...there are opinions and there is expert advice. The experts (well, the ones in my country at least ) are all on the same page and I've linked to what they have said already, and they pretty well overlap with what Stranger is echoing in this thread.

Quote:
You say, "If you want to go for a walk then the degree of risk increases." So Stranger is increasing his risk by going on a hike this weekend. Now imagine he was wondering if that increased risk was worth it, and he asked "OK or not OK" on a message board, and got a sanctimonious earful about how people don't care about society.
I'm only seeing a couple of mentions of society in this thread and none of them are from Stranger. So I suspect you are reading what Stranger wrote incorrectly. You shouldn't take what they said too personally: especially when Stranger clarified when he said this.

"I'm sorry if anyone feels personally attacked because that is absolutely not my intention, nor am I trying to lay any moral judgements on anyone, but what I am seeing, here and elsewhere, is that many people feel as if this epidemic is something that is only happening to other people or that they have no duty to do what they can to prevent the spread of the virus."

The reality is from the leadership at the Federal level to the leadership at the small town level I'm witnessing a catastrophic systems failure in America that is going to result in hundreds of thousands (at least) of deaths that didn't have to happen. The "50 state experiment", the insistence of tying healthcare to employment, the election of someone fundamentally incapable of providing sound judgement and empathy is going to devastate America over the next six months. I'm watching in real time the numbers rising, I'm watching reports at hospitals already overwhelmed, and I'm seeing you complaining about getting a "sanctimonious earful" from someone on a messageboard and I really think you need to get a sense of perspective.

The best you can do: in fact the only thing that most people will be physically capable of doing is listen to the scientific experts and hunker down and do your best to ride it out if you can. And nothing Stranger is saying conflicts with what (the majority) of experts are saying.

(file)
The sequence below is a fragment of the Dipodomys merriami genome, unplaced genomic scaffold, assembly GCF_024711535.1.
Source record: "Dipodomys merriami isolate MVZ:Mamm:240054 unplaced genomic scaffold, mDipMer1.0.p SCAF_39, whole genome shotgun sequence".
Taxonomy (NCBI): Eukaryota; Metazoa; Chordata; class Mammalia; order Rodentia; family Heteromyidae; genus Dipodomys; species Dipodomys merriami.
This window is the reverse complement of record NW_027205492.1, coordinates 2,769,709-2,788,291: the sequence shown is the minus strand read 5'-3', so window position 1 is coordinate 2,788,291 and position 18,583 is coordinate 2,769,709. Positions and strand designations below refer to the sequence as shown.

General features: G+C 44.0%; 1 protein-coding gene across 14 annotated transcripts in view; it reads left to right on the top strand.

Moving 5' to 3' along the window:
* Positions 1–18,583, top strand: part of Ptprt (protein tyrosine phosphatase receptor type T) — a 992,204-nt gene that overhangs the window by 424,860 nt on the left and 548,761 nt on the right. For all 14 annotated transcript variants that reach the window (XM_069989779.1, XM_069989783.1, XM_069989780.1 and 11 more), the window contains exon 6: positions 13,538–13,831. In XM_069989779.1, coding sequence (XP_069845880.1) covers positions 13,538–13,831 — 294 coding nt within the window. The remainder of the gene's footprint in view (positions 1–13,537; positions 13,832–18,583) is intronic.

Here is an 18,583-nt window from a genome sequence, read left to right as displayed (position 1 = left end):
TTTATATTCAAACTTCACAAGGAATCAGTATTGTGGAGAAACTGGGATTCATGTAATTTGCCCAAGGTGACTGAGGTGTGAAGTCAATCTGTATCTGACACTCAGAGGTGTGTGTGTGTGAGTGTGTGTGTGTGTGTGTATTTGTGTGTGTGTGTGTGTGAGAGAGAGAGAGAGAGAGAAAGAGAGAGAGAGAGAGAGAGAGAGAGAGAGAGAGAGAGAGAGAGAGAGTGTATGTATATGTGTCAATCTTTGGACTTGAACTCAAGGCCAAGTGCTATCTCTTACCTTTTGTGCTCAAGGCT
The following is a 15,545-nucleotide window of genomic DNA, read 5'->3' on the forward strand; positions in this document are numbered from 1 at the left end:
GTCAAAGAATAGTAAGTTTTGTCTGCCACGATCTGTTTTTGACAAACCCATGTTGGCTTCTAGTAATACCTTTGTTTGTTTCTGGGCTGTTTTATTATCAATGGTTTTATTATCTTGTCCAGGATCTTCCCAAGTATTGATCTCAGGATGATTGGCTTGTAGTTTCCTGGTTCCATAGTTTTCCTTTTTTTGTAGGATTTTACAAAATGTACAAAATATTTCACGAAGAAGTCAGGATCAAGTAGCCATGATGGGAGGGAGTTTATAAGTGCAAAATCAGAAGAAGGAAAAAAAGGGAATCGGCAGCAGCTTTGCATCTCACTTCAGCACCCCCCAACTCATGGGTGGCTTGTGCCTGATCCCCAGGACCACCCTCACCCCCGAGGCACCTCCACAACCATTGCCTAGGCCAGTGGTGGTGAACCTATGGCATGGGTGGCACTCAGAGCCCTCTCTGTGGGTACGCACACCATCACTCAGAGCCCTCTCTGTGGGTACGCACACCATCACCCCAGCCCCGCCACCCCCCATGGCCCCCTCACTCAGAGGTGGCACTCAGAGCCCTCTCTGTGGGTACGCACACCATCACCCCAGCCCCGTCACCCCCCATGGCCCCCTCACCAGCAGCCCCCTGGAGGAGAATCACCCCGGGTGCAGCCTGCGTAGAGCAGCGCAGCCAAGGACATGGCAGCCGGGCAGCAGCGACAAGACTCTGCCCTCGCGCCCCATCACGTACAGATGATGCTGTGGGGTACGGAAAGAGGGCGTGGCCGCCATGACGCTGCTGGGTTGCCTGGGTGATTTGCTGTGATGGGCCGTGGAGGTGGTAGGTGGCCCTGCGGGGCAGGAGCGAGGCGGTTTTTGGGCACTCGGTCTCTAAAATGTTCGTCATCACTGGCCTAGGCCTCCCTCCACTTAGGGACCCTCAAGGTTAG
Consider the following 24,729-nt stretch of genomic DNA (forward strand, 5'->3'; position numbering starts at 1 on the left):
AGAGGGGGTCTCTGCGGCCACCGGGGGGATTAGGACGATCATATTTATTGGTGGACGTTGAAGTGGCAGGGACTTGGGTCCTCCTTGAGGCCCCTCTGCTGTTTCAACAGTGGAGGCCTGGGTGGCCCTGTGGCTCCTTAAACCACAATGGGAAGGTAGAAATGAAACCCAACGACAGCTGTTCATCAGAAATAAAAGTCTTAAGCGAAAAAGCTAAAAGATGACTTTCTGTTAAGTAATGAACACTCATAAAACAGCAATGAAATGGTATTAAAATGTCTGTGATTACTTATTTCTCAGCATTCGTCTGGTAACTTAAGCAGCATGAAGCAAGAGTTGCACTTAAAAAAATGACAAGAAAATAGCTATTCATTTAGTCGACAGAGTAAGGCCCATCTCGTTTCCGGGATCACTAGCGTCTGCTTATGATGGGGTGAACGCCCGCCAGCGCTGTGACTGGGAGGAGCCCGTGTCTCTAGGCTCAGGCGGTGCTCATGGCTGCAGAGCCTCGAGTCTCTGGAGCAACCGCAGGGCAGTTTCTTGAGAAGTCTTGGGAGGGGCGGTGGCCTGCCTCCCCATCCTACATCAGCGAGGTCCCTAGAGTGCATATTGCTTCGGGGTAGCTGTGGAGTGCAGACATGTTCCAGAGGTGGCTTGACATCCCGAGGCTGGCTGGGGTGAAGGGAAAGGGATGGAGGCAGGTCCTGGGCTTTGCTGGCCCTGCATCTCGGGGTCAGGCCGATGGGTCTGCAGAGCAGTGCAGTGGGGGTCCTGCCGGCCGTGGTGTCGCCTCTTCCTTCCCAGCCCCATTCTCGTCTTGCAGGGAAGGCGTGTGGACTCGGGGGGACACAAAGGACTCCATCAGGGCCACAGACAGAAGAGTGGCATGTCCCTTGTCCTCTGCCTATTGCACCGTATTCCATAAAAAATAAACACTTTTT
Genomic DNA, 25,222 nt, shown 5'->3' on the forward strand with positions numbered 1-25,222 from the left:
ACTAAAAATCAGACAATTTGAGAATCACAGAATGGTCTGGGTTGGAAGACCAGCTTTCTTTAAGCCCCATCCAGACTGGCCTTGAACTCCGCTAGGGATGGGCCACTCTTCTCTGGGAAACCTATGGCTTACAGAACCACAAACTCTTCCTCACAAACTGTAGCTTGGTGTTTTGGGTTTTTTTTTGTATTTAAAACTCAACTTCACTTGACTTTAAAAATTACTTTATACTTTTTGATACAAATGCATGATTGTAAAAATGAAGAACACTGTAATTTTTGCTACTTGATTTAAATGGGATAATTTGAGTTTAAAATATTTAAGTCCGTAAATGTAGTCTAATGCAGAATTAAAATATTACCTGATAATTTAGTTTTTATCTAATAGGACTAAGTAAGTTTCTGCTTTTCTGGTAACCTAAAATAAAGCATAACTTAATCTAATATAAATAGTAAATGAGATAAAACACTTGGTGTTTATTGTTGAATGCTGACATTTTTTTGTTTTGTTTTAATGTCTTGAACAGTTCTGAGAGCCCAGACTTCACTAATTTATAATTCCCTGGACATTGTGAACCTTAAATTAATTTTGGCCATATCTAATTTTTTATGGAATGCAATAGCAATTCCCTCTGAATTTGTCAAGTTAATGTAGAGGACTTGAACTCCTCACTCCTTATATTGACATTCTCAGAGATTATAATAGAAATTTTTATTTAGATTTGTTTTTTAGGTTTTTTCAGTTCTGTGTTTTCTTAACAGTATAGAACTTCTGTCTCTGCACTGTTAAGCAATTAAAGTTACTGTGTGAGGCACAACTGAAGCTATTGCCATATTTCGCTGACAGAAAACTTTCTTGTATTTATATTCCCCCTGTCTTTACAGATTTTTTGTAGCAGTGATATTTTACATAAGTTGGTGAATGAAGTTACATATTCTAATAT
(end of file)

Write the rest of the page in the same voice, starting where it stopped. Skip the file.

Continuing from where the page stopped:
Quote:
"Not worth it IMHO" would have sufficed. Nobody's getting paid by the word here.
But it probably is worth it. The scientific consensus here is that you do need to go for walks, you do need to get out and about, but they need to be local and short.
  #322  
Old 03-27-2020, 09:05 PM
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Originally Posted by Stranger On A Train View Post
I'm sorry if anyone feels personally attacked because that is absolutely not my intention, nor am I trying to lay any moral judgements on anyone, but what I am seeing, here and elsewhere, is that many people feel as if this epidemic is something that is only happening to other people or that they have no duty to do what they can to prevent the spread of the virus. In general I would side upon the right of individuals to make their own choices without criticism, even if those are choices that harm themselves, because that is part of being an adult in a free society. But preventing the worst case scenario at this point isn't about individuals, or epidemiologists doing their jobs off in a lab somewhere, or Congress passing a law or stimulus package. It is about everyone, everywhere, making choices to alter their behavior to minimize the spread of the virus by reducing social contact to the minimum possible.

For many people, this is an impossible choice; they are on the front lines of the response, or they work a job that puts them in contact with the public, and they have the choice between exposure and paycheck, or isolation and going hungry or homeless. In that context, making the sacrifice to not have a backyard party seems, well, less dramatic. But people will make the choices they are going to make, and it is not as if we are getting the best example from many of our leaders across the spectrum.

Stranger
And I am sorry if you feel I am trying to "rules lawyer" a virus, or justify what I am going to do anyway. Nothing could be further from the truth. It's just that this isn't a short, sharp emergency. This is a way of life now, and it may well be a way of life for a couple years--they are talking about waves, and having to retreat back into shelter-in-place multiple times. I am a naturally very risk-adverse person, and a socially responsible person. I want to do the right thing. But if we are going to live like this, we need to be able to have actual conversations about the level of risk.